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Damatrius Jones, 8, of Sacramento, and his mother, Joan Phillips, wait in line to get their flu vaccine during a Kaiser Permanente free flu clinic in Sacramento on Tuesday.

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California’s death count from flu rises to 202

Published: Friday, Feb. 7, 2014 - 11:45 am

Statewide tallies put at 202 the number of people under 65 who have died of severe influenza so far this season, and state officials also reported a worrisome uptick in pertussis cases in 2013, including the first death of whooping cough since 2010.

The flu deaths are more than 11 times what California experienced last year at this time – just 18 fatalities – state public health officials said Friday. The toll is almost certain to increase, with another 41 lab-tested cases reported but awaiting confirmation, said Dr. James Watt, epidemiologist for the state Department of Public Health.

“The flu remains widespread, continues to circulate widely in California and continues to exceed expected levels,” Watt said.

More than two-thirds of the victims were ages 40 to 64, Watt said, reflecting how forceful the H1N1 virus is: Not even healthy young and middle-aged adults can be sure of escaping this flu, and may end up dying from it.

Watt said statistics indicate the flu may have peaked three or four weeks ago, but he cautioned that it is too early to determine whether influenza activity is winding down or leveling off.

“The flu is unpredictable,” Watt said, noting that there are seasons when viruses surge again after appearing to fade away.

Sacramento County has a flu rate more than twice as high as the statewide average, with 24 fatalities reported by county public health officials. A total of 102 people have been hospitalized in intensive care units this season. Watt said his team believes influenza is circulating throughout the state, and some counties may be better at reporting cases than others.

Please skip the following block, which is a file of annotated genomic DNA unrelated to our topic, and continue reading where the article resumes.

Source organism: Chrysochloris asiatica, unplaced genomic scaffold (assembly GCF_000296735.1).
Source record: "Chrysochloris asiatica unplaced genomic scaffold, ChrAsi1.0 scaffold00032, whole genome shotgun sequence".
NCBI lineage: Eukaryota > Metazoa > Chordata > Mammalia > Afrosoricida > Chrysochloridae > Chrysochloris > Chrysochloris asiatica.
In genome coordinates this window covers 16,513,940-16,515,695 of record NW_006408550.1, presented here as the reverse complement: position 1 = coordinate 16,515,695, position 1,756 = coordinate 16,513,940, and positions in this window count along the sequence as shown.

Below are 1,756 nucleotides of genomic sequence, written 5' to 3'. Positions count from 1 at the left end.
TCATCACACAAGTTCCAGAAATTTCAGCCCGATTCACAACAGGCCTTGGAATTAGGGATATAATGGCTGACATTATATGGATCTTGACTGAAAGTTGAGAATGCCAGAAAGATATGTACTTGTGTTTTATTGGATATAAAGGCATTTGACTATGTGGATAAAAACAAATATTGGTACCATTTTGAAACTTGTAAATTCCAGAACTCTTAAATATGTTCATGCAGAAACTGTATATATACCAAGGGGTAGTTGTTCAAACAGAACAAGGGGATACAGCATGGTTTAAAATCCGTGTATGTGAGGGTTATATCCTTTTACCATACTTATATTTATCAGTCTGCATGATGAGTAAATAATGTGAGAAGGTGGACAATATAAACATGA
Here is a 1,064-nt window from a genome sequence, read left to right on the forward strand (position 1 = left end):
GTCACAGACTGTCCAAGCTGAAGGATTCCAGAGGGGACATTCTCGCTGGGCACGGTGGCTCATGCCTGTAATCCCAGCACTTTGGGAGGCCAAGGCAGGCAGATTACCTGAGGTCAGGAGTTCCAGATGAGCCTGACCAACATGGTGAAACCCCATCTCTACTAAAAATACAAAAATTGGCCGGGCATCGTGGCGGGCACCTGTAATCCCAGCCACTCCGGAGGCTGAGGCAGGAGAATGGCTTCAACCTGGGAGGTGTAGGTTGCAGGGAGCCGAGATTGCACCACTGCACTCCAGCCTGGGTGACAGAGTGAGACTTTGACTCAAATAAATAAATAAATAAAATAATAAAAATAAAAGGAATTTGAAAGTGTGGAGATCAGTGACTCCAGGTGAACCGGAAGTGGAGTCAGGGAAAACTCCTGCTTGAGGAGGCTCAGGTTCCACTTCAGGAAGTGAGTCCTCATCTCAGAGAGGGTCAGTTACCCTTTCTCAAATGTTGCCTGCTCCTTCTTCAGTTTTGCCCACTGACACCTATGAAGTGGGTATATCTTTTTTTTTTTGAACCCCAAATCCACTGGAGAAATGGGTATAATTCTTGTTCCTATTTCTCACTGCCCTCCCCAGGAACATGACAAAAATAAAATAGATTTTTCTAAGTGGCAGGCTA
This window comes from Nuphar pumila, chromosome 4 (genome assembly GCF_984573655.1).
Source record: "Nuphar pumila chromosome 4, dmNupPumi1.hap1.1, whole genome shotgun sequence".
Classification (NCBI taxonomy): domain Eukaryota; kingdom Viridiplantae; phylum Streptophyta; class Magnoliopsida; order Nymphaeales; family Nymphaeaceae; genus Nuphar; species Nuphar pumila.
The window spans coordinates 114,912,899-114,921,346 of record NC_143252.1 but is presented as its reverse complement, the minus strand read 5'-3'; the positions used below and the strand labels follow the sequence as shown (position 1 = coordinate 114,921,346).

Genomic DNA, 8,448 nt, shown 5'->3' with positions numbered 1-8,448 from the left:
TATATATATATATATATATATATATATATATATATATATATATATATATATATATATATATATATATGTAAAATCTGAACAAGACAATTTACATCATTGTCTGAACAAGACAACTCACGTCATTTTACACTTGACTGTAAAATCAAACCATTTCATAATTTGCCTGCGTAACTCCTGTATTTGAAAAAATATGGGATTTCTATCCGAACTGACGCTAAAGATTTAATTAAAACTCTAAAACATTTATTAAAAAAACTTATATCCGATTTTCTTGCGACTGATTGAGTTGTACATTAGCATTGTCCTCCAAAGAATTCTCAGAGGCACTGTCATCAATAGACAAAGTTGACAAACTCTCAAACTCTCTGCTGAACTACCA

Also on Friday, Watt reported California’s first death of pertussis, or whooping cough, since 2010 – a 2-month-old infant in Southern California who contracted pertussis at 4 weeks old. Babies under 6 months cannot safely receive the pertussis vaccine, so it’s important for adults around babies and pregnant women to get immunized.

California’s pertussis cases doubled in 2013, the most recent year for which data are available. Statewide, 2,372 whooping cough cases were tracked with an onset in 2013, compared with 1,022 cases the previous year.

The majority of cases occurred in infants and children under 18, with the peak age beyond infancy being 15 years old. Watt said public health officials nationwide are discussing changes in the immunization schedule for youths, because the newer vaccine implemented in the 1990s is not as potent as the one it replaced for safety reasons.

Marin County and Nevada County had the first- and second-highest rates of increase in pertussis cases. Cases in Sacramento County jumped from 46 in 2012 to 69 in 2013.

Call The Bee’s Cynthia H. Craft, (916) 321-1270.

Read more articles by Cynthia H. Craft

About Healthy Choices

Cynthia CraftCynthia H. Craft began her reporting and editing career in Columbus, Ohio, after graduating from Ohio State University. She worked at a Dallas, Texas, newspaper as an editor, and then at the Los Angeles Times, as an editor and Capitol Bureau correspondent. After working as editor in chief at the California Journal, Craft went to Lima, Peru, for three years as a visiting professor of journalism at Peruana Universidad de Ciencias Aplicadas. She was a fellow in 2012 at the National Library for Medicine in Washington, D.C. at the National Institute for Health. She's currently The Sacramento Bee's senior writer on health, a position made possible by a grant from The California Endowment.

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